Javascript is weird

Javascript is weird
0

Someone should kindly explain why console.log(0725) doesn’t log the right number.

What you have here is a number in the octal system (or base-8). Everybody uses the decimal system (or base-10) in everyday life. Whereas base-10 has 0 to 9, base-8 is a number system with only 0 to 7. In the base-8 system, each digit represents a power of 8. The 5 in your example is just 5, the 2 is really 2 * 8 = 16, and the 7 is really 7 * 8 * 8 = 448. Adding these together you’ll get 469, which is what’s printed in the console.

In js (and IIRC in some other languages) when you prepend a number value with 0, you’re writing it in the octal system.

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Pretty sure it was C that introduced the leading 0 thing. Probably BCPL before that but no one cares (or should) about BCPL. That JS copied it is … unfortunate. Octal is good for expressing file permissions in Unix, and that’s about it.

Except decimal numeric system, JavaScript additionally supports 3 more:

  • hexadecimal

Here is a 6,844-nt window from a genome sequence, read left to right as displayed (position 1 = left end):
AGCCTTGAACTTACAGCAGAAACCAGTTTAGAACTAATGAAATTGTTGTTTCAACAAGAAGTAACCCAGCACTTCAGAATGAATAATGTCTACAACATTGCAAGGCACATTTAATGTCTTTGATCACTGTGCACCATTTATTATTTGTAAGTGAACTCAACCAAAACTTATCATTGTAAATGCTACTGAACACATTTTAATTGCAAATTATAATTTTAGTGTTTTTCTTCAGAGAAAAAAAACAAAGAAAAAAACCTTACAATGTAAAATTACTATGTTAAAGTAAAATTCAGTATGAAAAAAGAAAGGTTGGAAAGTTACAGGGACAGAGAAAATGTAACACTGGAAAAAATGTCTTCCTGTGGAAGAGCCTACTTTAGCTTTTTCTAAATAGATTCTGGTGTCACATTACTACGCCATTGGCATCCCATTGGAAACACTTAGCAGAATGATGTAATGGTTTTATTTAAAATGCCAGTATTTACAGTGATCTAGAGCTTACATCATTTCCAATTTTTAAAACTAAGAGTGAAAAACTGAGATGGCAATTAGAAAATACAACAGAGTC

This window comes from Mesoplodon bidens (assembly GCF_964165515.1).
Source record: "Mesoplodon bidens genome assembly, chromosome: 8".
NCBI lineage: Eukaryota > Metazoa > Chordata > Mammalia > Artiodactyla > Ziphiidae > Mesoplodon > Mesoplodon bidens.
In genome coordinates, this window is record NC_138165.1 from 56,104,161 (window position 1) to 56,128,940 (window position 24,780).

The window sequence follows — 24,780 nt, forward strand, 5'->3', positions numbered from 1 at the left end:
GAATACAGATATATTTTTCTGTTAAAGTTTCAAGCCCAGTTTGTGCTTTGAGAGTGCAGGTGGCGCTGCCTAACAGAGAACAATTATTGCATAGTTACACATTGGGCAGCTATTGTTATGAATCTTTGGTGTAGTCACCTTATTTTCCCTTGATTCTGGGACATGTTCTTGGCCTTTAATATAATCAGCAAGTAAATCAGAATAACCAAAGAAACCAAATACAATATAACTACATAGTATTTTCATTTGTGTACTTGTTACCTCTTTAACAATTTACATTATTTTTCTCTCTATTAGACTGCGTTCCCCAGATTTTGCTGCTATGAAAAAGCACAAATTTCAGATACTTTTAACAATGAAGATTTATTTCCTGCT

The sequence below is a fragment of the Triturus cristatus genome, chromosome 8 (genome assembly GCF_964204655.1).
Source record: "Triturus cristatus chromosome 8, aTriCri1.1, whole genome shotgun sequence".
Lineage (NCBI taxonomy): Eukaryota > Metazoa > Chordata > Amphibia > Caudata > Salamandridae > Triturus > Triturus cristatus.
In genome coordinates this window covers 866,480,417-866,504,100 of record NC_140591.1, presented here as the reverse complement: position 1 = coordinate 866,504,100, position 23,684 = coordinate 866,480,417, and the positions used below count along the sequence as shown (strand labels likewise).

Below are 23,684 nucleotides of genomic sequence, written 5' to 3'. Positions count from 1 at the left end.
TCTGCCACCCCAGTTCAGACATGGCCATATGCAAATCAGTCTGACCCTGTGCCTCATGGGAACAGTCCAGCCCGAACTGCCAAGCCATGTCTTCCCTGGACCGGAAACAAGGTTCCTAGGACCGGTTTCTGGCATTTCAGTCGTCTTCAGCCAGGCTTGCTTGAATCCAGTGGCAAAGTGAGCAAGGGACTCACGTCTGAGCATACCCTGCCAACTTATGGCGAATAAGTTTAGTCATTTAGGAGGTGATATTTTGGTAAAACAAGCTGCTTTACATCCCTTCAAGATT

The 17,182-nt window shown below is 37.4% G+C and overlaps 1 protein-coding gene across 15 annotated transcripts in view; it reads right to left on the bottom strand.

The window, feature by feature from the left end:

• octal
  • binary

The correct literal notation is as follows:

const dec = 15; // 15
const hex = 0xf; // 15
const oct = 0o17; // 15
const bin = 0b1111; // 15

The fact that 017 also reads by parser as octal is a very bad behavior, but as you know the philosophy of JS is total backward compatibility, so this is what we have to live with :slight_smile:

To demonstrate, why it’s bad:

const oct = 017; // 15
const dec = 019; // 19

Thanks for the explanation.
This messed up my code big time.

Just curious, was there a reason you needed to have a leading zero?

I took the substr of a string and that was the value returned. When I checked my DB, I noticed that the value saved was different from the value I was expecting.

How would then parser distinguish between decimal and octal?